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Home / Science / Richard D & # 39; Souza, the Indian scientist who recently discovered the Milky Way's sibling galaxy

Richard D & # 39; Souza, the Indian scientist who recently discovered the Milky Way's sibling galaxy



A recent intergalactic discovery making headlines around the world has an Indian connection. Earlier this week, it was widely reported that scientists Richard D & # 39; Souza and Eric Bell of the University of Michigan concluded that the Milky Way once had a sibling devoured by the neighboring Andromeda galaxy about two billion years ago [196592002TheresultswerepublishedonJuly23inthe Nature Astronomy Journal and have drawn attention to their potential to change our understanding of how galaxies unite and evolve over time.

When two galaxies are contracted by gravity Pull, they stand the risk of collision. In such a case, the larger usually subsumes the smaller entity. Andromeda, the largest galaxy in the Local Group, which includes the Milky Way, has long been believed to have devoured several small galaxies over the years. Using computer simulations, D & # 39; Souza and Bell concluded that one of the galaxies Andromeda merged with was actually a huge one, the third largest in the Local Group after the Milky Way.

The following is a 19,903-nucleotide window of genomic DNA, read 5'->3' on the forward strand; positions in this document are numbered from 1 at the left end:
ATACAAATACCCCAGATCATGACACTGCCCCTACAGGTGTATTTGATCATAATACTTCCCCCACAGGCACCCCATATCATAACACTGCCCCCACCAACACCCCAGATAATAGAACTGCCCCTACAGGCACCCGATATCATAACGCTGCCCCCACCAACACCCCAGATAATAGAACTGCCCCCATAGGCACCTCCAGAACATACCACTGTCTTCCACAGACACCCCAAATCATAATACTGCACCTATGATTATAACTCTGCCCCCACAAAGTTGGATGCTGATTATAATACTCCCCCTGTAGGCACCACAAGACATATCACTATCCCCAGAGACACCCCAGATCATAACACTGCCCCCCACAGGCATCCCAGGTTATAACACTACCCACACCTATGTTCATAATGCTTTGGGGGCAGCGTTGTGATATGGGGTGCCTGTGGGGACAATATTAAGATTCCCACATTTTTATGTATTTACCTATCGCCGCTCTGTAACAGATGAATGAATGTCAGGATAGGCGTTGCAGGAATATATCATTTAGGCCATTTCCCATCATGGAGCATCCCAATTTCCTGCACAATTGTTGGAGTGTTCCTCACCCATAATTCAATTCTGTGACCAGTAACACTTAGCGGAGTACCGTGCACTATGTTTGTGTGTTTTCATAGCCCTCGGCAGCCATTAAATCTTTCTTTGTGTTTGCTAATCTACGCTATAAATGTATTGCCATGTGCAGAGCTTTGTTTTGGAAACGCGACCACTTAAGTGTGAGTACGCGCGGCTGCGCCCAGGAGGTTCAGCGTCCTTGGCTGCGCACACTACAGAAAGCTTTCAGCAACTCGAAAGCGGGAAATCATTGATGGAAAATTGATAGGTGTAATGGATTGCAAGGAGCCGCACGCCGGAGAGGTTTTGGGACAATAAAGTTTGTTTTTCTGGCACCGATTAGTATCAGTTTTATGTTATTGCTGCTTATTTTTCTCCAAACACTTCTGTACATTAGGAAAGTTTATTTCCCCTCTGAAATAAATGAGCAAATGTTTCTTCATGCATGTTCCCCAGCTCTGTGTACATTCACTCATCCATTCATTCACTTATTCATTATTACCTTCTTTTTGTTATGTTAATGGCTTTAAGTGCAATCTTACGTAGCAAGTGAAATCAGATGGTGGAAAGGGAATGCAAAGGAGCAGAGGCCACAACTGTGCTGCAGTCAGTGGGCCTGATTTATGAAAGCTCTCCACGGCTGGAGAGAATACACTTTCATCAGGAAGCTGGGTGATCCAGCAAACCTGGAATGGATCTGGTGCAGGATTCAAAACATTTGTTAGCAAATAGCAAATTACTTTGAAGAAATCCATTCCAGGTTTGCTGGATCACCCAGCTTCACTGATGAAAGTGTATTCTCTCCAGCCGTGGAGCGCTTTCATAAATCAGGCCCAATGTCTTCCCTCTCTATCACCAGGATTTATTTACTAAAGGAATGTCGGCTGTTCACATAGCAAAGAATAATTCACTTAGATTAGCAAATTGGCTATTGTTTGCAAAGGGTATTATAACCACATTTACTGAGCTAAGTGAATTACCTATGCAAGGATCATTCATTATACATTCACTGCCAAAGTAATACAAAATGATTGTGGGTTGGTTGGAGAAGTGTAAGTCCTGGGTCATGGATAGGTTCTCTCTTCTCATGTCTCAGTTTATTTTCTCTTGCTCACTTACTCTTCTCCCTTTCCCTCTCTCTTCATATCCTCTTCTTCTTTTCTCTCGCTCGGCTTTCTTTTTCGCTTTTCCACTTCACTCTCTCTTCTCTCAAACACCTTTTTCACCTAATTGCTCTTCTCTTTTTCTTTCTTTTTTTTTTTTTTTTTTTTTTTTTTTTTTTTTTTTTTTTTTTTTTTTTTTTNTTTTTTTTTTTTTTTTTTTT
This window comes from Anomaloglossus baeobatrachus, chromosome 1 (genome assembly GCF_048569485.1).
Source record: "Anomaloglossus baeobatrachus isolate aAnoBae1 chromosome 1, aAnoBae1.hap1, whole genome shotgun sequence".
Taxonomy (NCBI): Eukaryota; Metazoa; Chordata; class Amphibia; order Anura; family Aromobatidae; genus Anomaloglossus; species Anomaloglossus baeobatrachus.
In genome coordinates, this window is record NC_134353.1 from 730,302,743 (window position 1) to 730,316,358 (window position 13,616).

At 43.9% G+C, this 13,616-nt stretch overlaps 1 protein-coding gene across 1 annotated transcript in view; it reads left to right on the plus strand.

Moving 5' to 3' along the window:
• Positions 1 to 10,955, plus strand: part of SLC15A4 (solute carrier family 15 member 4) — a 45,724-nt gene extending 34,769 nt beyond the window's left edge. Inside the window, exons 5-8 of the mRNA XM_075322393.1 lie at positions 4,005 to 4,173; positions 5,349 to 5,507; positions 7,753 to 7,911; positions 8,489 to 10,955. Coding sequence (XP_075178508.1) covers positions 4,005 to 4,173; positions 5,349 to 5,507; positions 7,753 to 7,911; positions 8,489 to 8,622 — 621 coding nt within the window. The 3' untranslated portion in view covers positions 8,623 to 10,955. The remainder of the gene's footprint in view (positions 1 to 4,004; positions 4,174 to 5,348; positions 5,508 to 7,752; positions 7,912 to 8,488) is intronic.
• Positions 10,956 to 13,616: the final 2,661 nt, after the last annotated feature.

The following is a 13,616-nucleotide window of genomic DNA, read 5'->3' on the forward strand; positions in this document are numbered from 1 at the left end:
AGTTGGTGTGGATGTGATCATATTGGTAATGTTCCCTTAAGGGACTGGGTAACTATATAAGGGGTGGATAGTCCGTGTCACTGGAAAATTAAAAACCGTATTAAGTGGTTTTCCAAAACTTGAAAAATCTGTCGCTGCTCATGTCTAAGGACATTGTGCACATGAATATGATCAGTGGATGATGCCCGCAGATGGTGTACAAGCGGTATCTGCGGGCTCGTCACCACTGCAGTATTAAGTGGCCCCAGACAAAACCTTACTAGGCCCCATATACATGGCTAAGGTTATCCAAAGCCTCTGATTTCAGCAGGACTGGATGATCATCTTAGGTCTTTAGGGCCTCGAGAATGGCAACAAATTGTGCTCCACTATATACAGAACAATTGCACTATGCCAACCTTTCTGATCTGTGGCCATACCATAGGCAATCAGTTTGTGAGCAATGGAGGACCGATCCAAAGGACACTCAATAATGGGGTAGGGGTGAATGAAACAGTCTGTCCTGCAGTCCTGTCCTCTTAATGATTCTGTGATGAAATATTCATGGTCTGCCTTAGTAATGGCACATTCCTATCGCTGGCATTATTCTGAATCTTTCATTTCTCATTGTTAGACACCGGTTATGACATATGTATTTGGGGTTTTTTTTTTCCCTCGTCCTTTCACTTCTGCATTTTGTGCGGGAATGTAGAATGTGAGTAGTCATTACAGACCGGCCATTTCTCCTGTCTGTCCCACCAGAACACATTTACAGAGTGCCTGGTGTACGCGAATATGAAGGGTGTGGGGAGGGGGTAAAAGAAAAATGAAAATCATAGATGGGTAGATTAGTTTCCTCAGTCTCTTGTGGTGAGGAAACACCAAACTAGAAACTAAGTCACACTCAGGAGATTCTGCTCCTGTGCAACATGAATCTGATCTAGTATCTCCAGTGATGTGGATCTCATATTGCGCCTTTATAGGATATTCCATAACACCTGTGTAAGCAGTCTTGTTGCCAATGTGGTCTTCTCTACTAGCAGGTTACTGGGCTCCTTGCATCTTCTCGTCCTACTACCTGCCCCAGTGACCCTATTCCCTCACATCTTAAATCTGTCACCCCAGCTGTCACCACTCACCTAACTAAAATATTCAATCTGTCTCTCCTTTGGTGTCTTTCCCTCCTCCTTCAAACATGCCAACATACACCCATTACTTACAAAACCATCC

The researchers suggested that the stars of this crushed galaxy surrounded the Andromeda, giving it the outer, weak stellar halo and its mesmerizing satellite galaxy M32. Scientists have long been trying to decipher how M32 was formed, as it is a rare compact elliptical galaxy (unlike the Milky Way, which is spiraling), which is rich in stars. The new findings indicate that the undisturbed nucleus of the cannibalization galaxy forms M32

In media reports described as a sister or sister of the Milky Way, the lost galaxy was called M32p. The results are interesting not only because they show that the core of M32p survived the collision, but also that the Andromeda disc remained intact despite being fused with such a large galaxy. This contradicts the traditional scientific belief that collisions between entities of this size would dramatically affect the structure of the surviving galaxy.